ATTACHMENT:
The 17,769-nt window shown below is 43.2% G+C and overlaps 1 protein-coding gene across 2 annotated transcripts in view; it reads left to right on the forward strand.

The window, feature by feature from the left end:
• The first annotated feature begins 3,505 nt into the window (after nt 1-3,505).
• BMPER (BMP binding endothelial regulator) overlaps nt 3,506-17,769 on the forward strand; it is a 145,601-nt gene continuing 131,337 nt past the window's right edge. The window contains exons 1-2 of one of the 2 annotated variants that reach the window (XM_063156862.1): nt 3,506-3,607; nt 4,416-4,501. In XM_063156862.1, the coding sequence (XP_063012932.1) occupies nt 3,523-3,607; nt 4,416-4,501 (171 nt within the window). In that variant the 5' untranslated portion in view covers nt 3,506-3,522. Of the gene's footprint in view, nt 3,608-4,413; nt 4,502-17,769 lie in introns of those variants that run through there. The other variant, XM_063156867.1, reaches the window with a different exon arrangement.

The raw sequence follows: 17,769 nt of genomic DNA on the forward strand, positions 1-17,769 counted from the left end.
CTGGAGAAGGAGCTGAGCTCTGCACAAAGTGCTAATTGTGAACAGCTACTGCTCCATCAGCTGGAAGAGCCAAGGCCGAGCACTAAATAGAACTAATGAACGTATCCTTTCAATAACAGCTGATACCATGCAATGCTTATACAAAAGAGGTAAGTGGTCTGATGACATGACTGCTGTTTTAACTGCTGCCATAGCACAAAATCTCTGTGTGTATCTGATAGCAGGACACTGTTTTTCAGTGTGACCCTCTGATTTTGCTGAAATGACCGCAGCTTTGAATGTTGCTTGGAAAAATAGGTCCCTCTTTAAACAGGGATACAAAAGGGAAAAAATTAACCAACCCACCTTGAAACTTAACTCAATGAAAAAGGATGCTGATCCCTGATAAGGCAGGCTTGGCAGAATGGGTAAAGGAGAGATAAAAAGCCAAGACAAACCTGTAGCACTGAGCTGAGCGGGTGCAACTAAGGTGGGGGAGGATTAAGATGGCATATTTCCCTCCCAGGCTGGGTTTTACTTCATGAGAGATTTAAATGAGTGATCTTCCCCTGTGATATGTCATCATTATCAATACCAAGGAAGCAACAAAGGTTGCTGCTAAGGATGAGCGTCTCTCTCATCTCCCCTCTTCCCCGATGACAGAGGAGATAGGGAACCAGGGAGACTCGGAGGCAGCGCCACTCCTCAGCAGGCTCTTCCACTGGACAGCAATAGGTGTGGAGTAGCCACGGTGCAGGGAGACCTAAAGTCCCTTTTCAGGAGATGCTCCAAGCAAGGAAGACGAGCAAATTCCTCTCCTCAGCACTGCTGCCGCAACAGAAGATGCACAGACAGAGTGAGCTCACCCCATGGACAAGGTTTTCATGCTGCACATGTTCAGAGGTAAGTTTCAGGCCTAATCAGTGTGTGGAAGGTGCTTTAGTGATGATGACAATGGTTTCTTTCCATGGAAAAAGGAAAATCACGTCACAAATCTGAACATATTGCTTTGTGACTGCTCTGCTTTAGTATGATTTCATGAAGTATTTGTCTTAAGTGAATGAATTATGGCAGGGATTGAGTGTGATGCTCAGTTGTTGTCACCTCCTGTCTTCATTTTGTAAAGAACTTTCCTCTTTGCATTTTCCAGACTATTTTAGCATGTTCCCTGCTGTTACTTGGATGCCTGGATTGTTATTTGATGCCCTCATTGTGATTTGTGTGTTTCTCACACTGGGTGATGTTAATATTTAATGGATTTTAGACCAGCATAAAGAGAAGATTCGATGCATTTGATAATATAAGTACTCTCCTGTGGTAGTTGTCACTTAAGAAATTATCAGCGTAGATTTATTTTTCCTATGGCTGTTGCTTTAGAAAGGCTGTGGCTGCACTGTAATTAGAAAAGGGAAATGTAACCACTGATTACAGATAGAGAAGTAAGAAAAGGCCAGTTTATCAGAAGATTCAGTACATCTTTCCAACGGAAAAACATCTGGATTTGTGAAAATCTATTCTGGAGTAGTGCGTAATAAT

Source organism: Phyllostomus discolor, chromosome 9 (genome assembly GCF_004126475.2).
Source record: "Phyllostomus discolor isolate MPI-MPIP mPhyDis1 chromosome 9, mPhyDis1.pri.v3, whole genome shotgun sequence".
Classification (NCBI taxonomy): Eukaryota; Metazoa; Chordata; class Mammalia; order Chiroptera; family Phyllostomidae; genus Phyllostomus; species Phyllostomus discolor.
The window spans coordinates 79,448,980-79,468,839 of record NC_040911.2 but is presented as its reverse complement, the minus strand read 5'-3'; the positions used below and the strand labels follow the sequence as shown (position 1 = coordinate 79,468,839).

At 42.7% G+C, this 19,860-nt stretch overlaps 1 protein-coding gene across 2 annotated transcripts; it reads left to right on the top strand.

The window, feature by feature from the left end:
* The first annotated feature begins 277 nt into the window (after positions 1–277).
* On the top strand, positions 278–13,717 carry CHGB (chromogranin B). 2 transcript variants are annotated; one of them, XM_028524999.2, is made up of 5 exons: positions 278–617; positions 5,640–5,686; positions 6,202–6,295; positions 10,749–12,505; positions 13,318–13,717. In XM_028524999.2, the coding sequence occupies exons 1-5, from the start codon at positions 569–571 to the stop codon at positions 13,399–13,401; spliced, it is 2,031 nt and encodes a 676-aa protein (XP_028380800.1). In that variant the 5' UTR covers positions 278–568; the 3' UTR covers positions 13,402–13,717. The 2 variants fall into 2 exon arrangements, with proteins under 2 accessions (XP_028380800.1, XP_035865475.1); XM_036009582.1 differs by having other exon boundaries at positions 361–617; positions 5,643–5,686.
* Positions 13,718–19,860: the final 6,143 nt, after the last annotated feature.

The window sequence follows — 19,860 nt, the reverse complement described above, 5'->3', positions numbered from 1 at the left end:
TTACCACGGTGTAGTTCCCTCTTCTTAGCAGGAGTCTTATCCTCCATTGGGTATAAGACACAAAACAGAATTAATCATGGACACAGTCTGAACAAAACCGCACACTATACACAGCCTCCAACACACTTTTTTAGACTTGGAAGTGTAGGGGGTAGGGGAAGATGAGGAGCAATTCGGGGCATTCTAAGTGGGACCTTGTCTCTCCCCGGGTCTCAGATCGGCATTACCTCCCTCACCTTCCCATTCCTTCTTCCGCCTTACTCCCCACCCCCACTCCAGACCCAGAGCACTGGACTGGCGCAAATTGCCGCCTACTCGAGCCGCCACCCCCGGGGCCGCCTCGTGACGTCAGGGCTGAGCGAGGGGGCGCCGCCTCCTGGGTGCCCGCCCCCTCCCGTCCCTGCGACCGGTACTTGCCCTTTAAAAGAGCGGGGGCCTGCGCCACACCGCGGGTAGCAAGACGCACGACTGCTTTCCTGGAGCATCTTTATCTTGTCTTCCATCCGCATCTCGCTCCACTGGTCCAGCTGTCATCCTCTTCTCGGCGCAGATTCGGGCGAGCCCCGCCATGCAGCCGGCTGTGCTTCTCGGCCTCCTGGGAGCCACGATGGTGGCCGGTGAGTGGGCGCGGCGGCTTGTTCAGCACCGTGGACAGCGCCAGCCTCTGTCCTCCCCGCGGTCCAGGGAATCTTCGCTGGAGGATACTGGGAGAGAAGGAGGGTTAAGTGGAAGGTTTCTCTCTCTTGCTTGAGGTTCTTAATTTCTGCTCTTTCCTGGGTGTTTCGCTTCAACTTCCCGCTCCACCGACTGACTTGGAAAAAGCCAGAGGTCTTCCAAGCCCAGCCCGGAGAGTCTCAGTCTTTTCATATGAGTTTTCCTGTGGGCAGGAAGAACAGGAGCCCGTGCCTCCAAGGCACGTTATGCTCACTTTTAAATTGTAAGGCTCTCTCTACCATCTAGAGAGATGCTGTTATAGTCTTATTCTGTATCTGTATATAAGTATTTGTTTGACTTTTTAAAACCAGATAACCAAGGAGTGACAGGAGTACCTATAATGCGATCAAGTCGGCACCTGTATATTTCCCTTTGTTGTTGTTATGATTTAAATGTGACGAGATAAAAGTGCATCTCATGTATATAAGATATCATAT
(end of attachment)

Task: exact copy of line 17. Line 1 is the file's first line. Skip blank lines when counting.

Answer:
TTACCACGGTGTAGTTCCCTCTTCTTAGCAGGAGTCTTATCCTCCATTGGGTATAAGACACAAAACAGAATTAATCATGGACACAGTCTGAACAAAACCGCACACTATACACAGCCTCCAACACACTTTTTTAGACTTGGAAGTGTAGGGGGTAGGGGAAGATGAGGAGCAATTCGGGGCATTCTAAGTGGGACCTTGTCTCTCCCCGGGTCTCAGATCGGCATTACCTCCCTCACCTTCCCATTCCTTCTTCCGCCTTACTCCCCACCCCCACTCCAGACCCAGAGCACTGGACTGGCGCAAATTGCCGCCTACTCGAGCCGCCACCCCCGGGGCCGCCTCGTGACGTCAGGGCTGAGCGAGGGGGCGCCGCCTCCTGGGTGCCCGCCCCCTCCCGTCCCTGCGACCGGTACTTGCCCTTTAAAAGAGCGGGGGCCTGCGCCACACCGCGGGTAGCAAGACGCACGACTGCTTTCCTGGAGCATCTTTATCTTGTCTTCCATCCGCATCTCGCTCCACTGGTCCAGCTGTCATCCTCTTCTCGGCGCAGATTCGGGCGAGCCCCGCCATGCAGCCGGCTGTGCTTCTCGGCCTCCTGGGAGCCACGATGGTGGCCGGTGAGTGGGCGCGGCGGCTTGTTCAGCACCGTGGACAGCGCCAGCCTCTGTCCTCCCCGCGGTCCAGGGAATCTTCGCTGGAGGATACTGGGAGAGAAGGAGGGTTAAGTGGAAGGTTTCTCTCTCTTGCTTGAGGTTCTTAATTTCTGCTCTTTCCTGGGTGTTTCGCTTCAACTTCCCGCTCCACCGACTGACTTGGAAAAAGCCAGAGGTCTTCCAAGCCCAGCCCGGAGAGTCTCAGTCTTTTCATATGAGTTTTCCTGTGGGCAGGAAGAACAGGAGCCCGTGCCTCCAAGGCACGTTATGCTCACTTTTAAATTGTAAGGCTCTCTCTACCATCTAGAGAGATGCTGTTATAGTCTTATTCTGTATCTGTATATAAGTATTTGTTTGACTTTTTAAAACCAGATAACCAAGGAGTGACAGGAGTACCTATAATGCGATCAAGTCGGCACCTGTATATTTCCCTTTGTTGTTGTTATGATTTAAATGTGACGAGATAAAAGTGCATCTCATGTATATAAGATATCATAT